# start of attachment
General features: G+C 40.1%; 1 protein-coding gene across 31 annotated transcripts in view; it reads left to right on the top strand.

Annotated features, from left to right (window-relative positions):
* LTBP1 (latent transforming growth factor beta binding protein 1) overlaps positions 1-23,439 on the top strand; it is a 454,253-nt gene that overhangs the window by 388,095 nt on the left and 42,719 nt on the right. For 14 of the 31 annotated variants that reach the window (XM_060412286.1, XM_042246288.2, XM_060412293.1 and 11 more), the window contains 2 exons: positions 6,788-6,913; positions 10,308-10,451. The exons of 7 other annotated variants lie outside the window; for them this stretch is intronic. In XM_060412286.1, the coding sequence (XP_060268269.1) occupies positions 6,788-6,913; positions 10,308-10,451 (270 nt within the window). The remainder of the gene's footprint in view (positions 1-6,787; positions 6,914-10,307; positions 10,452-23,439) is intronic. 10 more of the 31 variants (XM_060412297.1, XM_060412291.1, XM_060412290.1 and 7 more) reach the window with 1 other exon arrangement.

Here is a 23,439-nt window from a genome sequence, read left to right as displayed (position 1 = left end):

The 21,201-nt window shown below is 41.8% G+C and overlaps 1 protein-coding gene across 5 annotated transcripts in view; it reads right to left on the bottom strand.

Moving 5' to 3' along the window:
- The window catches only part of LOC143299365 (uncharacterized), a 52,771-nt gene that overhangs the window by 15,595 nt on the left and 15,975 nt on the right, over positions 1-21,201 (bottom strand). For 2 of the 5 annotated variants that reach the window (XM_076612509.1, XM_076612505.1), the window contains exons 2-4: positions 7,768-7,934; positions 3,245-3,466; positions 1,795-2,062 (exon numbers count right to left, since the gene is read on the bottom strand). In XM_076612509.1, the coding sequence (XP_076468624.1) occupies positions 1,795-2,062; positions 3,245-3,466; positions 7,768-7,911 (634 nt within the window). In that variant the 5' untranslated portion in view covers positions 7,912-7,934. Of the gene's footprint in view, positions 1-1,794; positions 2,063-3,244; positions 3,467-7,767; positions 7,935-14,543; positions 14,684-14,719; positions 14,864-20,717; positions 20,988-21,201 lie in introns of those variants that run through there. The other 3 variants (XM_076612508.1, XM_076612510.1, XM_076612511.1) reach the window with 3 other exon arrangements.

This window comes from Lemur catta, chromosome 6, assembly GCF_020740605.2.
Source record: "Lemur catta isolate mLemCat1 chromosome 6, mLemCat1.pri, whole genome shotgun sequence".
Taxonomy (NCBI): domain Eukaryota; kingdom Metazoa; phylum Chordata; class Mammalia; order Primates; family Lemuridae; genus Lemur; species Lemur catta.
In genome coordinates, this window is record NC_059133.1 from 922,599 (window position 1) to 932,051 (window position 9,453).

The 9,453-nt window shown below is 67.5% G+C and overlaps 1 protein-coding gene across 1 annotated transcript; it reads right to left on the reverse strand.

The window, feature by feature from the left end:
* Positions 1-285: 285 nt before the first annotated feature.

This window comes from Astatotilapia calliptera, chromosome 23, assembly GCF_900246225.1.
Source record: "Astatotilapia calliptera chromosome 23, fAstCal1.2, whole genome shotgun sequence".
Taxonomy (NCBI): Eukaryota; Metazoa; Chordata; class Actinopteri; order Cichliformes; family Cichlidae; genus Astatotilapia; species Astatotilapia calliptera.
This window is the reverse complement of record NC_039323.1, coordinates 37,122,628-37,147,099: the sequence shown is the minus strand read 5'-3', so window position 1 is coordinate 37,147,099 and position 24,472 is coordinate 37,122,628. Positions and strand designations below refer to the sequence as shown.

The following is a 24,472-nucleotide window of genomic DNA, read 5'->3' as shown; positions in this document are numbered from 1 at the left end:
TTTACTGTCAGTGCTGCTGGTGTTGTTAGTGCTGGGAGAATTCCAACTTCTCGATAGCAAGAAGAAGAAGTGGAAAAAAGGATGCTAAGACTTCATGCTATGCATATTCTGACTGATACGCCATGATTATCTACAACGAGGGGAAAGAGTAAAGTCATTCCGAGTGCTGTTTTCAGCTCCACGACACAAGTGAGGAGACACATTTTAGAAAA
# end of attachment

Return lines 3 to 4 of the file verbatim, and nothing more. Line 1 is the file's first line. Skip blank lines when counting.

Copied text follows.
* LTBP1 (latent transforming growth factor beta binding protein 1) overlaps positions 1-23,439 on the top strand; it is a 454,253-nt gene that overhangs the window by 388,095 nt on the left and 42,719 nt on the right. For 14 of the 31 annotated variants that reach the window (XM_060412286.1, XM_042246288.2, XM_060412293.1 and 11 more), the window contains 2 exons: positions 6,788-6,913; positions 10,308-10,451. The exons of 7 other annotated variants lie outside the window; for them this stretch is intronic. In XM_060412286.1, the coding sequence (XP_060268269.1) occupies positions 6,788-6,913; positions 10,308-10,451 (270 nt within the window). The remainder of the gene's footprint in view (positions 1-6,787; positions 6,914-10,307; positions 10,452-23,439) is intronic. 10 more of the 31 variants (XM_060412297.1, XM_060412291.1, XM_060412290.1 and 7 more) reach the window with 1 other exon arrangement.

Here is a 23,439-nt window from a genome sequence, read left to right as displayed (position 1 = left end):